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Thursday, 25 May 2017

Beyond a shared language

by Saba Aslam



World War I era poster in Yiddish to encourage food conservation. Caption (translated) "Food will win the war - You came here seeking freedom, now you must help to preserve it - Wheat is needed for the allies - waste nothing."
Photo credit: Wikimedia Commons

As social science researchers, we have to routinely work across language barriers with our respondents.

It is highly likely that the native language of a researcher (Urdu in my case) may be different from the respondents’. Great care is taken to simplify questionnaires so that they can be translated into the local language with minimal difficulty. The hiring of translators is also considered to be a high priority task in the research process and their proficiency in the local language is a deciding factor. Effective translation can play an important role in mitigating the language barrier between a researcher and a respondent. For this to happen, a translator should be well trained in the research process. Some people might argue that it is not necessary to train translators, and that their job is to simply ‘translate.’ But well trained translators not only understand the value of questions in the overall research process, they also experiment with different ways to get the respondent to understand the questions. The ownership and motivation of translators arise only when they are fully immersed into the research process. In my own involvement in the design and translation of an anthropometric training for a LANSA study on women’s work and nutrition in Sindh, I leveraged on my understanding of the study while translating some key concepts to the participants.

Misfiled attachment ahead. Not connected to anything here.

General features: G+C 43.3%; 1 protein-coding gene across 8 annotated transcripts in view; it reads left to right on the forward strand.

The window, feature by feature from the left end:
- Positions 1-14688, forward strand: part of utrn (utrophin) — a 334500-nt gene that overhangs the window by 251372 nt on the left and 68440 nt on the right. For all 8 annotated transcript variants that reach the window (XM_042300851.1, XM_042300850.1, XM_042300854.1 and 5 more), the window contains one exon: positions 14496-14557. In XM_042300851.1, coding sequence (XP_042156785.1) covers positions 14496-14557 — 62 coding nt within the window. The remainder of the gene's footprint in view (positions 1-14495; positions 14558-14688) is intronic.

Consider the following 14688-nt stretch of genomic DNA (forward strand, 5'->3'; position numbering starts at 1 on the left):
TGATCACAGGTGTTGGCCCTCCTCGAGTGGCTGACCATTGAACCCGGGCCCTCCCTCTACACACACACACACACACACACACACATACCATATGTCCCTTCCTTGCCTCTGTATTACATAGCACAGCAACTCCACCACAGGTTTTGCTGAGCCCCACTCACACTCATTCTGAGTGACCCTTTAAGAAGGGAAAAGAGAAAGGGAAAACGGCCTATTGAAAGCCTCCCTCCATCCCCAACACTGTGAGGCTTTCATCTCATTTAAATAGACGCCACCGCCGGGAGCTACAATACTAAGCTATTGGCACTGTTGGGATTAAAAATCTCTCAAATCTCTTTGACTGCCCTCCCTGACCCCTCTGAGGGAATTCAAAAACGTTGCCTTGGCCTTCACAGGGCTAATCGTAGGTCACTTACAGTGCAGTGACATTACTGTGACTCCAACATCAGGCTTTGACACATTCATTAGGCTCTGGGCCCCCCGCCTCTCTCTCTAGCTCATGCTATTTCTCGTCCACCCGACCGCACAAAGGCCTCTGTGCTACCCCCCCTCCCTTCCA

Tuesday, 16 May 2017

Who works and why: Detangling women’s agricultural work

by Sidra Mazhar

A woman cuts sugarcane in Mirpurkhas.
Photo credit: Collective team

Throughout the world, women play a very important role in the agricultural sector. In the last few decades, agriculture has undergone a gendered transformation termed the ‘feminization of agriculture’. National level statistics in developing countries show that there has been an increase in female involvement in agriculture accompanied by a steady decline in men’s participation. It is commonly believed that this increased participation in agriculture empowers women economically and socially. However, our LANSA survey on women’s work and nutrition in rural Sindh, where we surveyed new mothers about their work before, during, and after pregnancy, tells a different story.

Friday, 5 May 2017

Does empowerment work really empower?

by Marium Ibrahim

Mural by Chite Yarumo
Translation: We need to recreate a language which shows respect for women .If as men, we walked in the shoes of women we would be outraged.
Photocredit: Pixabay.com

Donor efforts to empower women often start with the reallocation of economic resources between men and women. Projects provide women with capital through in-kind support, loans or grants, or enhance their capacity to use it through trainings or networking efforts. Greater capital is expected to cause a shift in the power dynamics vis-à-vis men, leading to more empowered women. It is undeniable that such programs have led to economic freedom for women, and to better economies. But does having more economic resources necessarily lead to empowerment of women?